Saturday, September 12, 2009

There's No Place Like Home: A Request for Books about Houses

This week, the little guy requested books about houses at the library (I like to ask him before we go what kind of books he would like to hunt for).  I immediately thought of the Little House, by Virginia Lee Burton, but I couldn't think of any others off the top of my head.  A quick look at the catalog resulted in many books about haunted houses, and a few about treehouses (it just occurred to me that I could have tried a subject search for "moving").  The librarian recommended the first of the two books below.  The second one I happened upon on the shelves. 

On Meadowview Street (Hardcover), by Henry Cole. A sweet story about a girl named Caroline who moves into a new house on Meadowview Street. Caroline's efforts to protect a single flower from her father's lawn mower escalate into the creation of a full fledged meadow, complete with birds and butterflies, a maple tree, birdhouses, and a pond. In the end, her neighbors follow suit, creating "a home for everyone." I like the way her parents assist her with her plans. Her father starts off standing by with a bemused expression as he mows, but later he's in the workshop with her building birdhouses and then out digging a hole for the pond with his shovel (Caroline is hard at work too, wearing goggles in the workshop and touting wood and rocks). As for mom, she stands by happily snapping photos.


"The mower came to a halt. 'Daddy!' Caroline pleases. 'Couldn't you mow around my flower?' 'Hmph,' he said, thinking, Well, that's less mowing for me!"

Bookworm's interest at 21 months: I think it is more suited for a slightly older child, but he did read through the whole book and has since requested it again a few more times. He enjoys seeing the trees, birds, lawn mower, etc. and seems to understand at least the first part of the story.

Jack's House (Hardcover), by Karen Magnuson Beil. A humorous take-off on the popular House that Jack Built rhyme, Jack's House sets out to correct a misconception: "You've probably heard about the house that Jack built. But what you've heard is all wrong. I know because I, Max, was there -- and working like a dog. Sit back, relax, and I'll tell you a story . . . " reads the front flap. Turns out Max the dog did all the work. And much to the delight of transportation-loving toddlers, he used a lot of heavy machinery to do it. The pages feature large two-page spreads of a bulldozer, backhoe, cement mixer, fork lift, rack truck, boom truck, dump truck, and van. The text (see excerpt) uses the pattern of the popular rhyme, and the conclusion sets out to right the wrong, by reclaiming the "house that MAX built" for its rightful owner.


"This is the cement mixer that poured the floor where the cellar was dug where the land was scraped for Jack's house."

Bookworm's interest at 21 months: He did get through it, but he generally doesn't sit still for this kind of repetitive language (the paragraphs get longer and longer as the book progresses. I think it might work better for toddler attention spans if text went the OTHER way, starting out long and getting shorter). If I just page through the book with him looking at the vehicles, then he loves it (of course).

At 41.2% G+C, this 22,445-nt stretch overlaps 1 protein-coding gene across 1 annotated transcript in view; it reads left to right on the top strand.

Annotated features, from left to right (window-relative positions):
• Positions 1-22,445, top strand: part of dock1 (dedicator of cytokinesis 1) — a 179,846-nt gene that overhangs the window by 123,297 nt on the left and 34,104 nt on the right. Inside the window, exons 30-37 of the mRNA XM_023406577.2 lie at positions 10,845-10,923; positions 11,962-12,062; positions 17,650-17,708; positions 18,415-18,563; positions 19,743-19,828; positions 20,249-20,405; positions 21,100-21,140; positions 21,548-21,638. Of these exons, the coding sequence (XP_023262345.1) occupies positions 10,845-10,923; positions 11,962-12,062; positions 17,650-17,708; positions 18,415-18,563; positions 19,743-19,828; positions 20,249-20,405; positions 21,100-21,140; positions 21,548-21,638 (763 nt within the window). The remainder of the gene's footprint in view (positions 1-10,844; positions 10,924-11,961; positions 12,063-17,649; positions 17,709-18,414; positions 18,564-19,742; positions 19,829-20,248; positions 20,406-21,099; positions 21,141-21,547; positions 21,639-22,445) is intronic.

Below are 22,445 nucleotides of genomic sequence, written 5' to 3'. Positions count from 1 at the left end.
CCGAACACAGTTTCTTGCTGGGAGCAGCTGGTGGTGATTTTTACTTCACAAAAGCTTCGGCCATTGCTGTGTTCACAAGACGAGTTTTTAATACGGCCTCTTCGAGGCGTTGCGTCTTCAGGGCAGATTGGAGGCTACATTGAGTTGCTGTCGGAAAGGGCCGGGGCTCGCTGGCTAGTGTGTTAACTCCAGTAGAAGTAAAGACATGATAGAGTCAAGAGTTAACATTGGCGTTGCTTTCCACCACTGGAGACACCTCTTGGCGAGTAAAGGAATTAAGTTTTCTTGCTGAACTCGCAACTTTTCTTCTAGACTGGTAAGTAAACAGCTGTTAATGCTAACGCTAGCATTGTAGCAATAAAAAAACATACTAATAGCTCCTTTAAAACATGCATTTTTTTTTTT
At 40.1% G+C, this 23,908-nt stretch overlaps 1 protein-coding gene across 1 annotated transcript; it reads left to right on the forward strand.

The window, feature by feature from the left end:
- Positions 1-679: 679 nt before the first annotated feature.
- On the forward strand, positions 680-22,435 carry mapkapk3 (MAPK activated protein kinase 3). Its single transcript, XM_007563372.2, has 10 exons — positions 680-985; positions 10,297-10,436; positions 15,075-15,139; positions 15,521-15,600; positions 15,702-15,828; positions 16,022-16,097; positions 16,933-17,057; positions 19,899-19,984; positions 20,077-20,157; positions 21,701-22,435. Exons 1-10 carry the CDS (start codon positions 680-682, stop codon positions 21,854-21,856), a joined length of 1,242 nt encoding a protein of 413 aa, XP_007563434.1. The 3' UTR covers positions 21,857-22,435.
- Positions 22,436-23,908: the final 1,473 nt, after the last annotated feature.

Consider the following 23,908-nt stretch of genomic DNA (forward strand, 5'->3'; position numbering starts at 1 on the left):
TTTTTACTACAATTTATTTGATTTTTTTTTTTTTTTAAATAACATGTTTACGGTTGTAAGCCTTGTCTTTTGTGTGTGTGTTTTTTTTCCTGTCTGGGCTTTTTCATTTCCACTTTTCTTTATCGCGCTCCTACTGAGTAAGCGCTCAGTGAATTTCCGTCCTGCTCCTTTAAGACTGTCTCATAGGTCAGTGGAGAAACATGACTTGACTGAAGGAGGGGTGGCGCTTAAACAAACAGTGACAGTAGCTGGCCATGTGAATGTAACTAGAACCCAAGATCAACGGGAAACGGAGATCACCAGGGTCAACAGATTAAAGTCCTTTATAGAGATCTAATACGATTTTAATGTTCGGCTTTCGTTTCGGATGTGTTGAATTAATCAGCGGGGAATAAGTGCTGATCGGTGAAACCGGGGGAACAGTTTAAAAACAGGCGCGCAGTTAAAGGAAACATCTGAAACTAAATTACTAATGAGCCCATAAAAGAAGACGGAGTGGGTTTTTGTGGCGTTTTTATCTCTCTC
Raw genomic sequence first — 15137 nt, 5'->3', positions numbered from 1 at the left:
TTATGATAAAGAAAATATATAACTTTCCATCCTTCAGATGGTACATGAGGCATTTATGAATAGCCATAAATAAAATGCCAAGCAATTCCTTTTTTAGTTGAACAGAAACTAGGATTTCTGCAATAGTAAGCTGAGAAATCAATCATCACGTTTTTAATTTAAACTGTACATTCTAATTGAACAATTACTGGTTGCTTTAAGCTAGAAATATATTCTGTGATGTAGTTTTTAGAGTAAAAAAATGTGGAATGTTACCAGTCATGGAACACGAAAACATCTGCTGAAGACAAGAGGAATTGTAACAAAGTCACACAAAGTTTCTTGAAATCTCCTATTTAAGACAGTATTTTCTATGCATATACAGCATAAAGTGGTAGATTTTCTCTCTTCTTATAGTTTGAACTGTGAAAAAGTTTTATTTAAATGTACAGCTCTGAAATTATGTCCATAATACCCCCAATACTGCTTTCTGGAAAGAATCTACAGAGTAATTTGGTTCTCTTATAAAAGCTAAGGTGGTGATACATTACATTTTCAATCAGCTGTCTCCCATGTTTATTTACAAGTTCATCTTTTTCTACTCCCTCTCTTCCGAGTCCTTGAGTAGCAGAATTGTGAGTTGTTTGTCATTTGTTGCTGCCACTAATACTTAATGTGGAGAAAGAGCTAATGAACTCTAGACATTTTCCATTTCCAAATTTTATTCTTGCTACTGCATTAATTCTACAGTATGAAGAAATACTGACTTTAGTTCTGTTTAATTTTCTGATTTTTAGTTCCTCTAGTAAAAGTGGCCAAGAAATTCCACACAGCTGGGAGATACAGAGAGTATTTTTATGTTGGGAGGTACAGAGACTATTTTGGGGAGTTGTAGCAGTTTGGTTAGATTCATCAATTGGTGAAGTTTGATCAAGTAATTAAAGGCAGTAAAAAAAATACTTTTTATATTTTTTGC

Do you have any other books about houses that you like? Do you also like to ask your kids what kind of books they'd like at the library? What do usually ask for?


Jennifer said...

I like Jack and Jill's Treehouse by Pamela Edwards, but that's probably going to be too old.

Christy said...

I know you mentioned it, but we like The Little House by Virginia Lee Burton. We also have A Little House of Your Own by Beatrice Schenk de Regniers and my children like it; they love the simple 1950s drawings in the book. Miss Twiggley's Tree by Dorothea Warren Fox is also a great read about a woman who lives in a tree. Your son might be a little young for it, but my daughter (3) has liked it for a while now. I would LOVE to ask the librarians for help finding books but unfortunately our librarians seem annoyed if we ever ask for anything. They are not very friendly.

Beth said...

Have you ever read "A House is a House for Me" by Mary Ann Hoberman? It's one I remember from my childhood, and my son loves it now!

Infant Bibliophile said...

Thanks for the book ideas -- we haven't tried any of those, and I'll put them on our list.

Brimful Curiosities said...

I haven't read it yet but "Creaky Old House: A Topsy-Turvy Tale Of A Real Fixer-Upper" by Linda Ashman looks fun.

We own a copy of "This is My House" by Richard Scarry. I think it is out-of-print. Though some of the terms are dated, my kids still like talking about all the things shown in the homes as well as the different areas of the home.

Infant Bibliophile said...

Oh, we're huge Richrd Scarry fans around here, so I bet that'll be a hit. I think I've seen that at the library too, and just didn't get it because I figured a lot of Scarry's books overlap and we've read a LOT of them lately. But the next time he asks for a book about houses (which might be next time again), I'll definitely look for that one. Thanks!

Marjorie said...

I don't know if it's still available but I had my old copy of "Come Over to My House" by Theo. Le Sieg - a Dr Seuss I-Can-Read-It-All-By-Myself book - all about children and their houses all over the world... And I recently reviewed a beautiful book called Homes by Yanh-Huan/ H.Y.Huang ( ) - it's a single poem, beautifully illustrated, so not many words to take in but lovely imagery...